Signed up the 28/03/2017
A young couple, Dani and Christian (along with Christian's grad-school friends) go on a backpacking trip to Sweden. The events that unfold when they arrive and settle at the secluded paradise-y looking area can simply be described as disturbingly perculiar and bone-chilling.
Ari Aster is one storyteller you can't box and he's made this his official brand in his second mainstream film. And trust me, it has no anatomy of a mainstream (horror) film despite a lot of people expecting him to pander a little more to general audiences after the success of his first film, Hereditary, so to garner a larger fanbase.
This is an emotionally demanding film. It is also highly satisfying this way because for all the mess you have to go through with the characters, it all comes full circle in the end into histrionic perfection. This is, indeed, filmmaking at one of its most highest this past decade. And not in just the horror genre, but the entire spectrum.
Aster is an auteur to the full extent of the term and he's here to leave his mark with this film. Hereditary could easily be visually distinguished as a horror film; though with the wide and long shots, the circling movements of the camera and the slow and sudden zooms can be traced back to the director's style. Midsommar serves as an evolution of said style; intending to both expand on and challenge the formative seeds he had previously planted into his journey as a scare-master.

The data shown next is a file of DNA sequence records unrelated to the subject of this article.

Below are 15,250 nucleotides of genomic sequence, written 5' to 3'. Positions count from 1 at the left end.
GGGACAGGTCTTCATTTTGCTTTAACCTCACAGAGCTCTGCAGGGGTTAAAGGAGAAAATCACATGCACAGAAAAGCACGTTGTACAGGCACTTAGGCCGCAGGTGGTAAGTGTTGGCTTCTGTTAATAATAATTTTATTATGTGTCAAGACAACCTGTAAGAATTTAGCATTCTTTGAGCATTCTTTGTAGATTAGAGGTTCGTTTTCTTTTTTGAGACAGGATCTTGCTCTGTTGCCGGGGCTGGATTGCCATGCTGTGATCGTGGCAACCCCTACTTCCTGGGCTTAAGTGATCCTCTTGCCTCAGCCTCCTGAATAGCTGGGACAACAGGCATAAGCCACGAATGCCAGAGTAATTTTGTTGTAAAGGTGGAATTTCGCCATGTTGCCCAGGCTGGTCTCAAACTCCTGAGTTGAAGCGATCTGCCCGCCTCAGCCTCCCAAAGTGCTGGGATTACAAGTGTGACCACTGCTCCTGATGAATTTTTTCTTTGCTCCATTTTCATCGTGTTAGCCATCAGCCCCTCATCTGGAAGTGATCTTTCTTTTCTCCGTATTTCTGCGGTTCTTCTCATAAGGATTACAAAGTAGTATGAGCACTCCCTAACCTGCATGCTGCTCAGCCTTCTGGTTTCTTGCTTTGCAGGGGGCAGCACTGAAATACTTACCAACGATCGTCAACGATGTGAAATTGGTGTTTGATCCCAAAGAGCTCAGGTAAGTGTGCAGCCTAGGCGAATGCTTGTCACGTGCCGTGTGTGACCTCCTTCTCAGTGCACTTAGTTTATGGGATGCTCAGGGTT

From the bright, warm and comforting colours, to the light music, the sunrays, glistening skin, the flower crowns and blooming nature engulfing the screen half the time, Midsommar is an unsuspecting nightmare when the creepiness, well, starts creeping in. This essentially makes the film a lot more scarier than the standard horror film. The subtle scares, the psychological torment and the moodiness has its way in elevating the film to whole new grounds that are rarely explored.
In this way Aster can be compared to auteurs such as Stanely Kubrick and David Lynch in that he is not afraid to go into the untouched and unknown to explore until he molds something special out of the hallowness. Of course his obscure inclinations stem from the likes of these legendary storytellers as well; as he seems to intentionally shy far, far from stereotypical methods of getting his stories across. Ari's characters are operatic, his world is filled with unsuspecting torment and he has a special way of pacing it all just right so it gets to the audience in the most jolting manner possible. This is all what makes Midsommar such a momentous notch in filmmaking. Be ready to scream and gasp your chest off.
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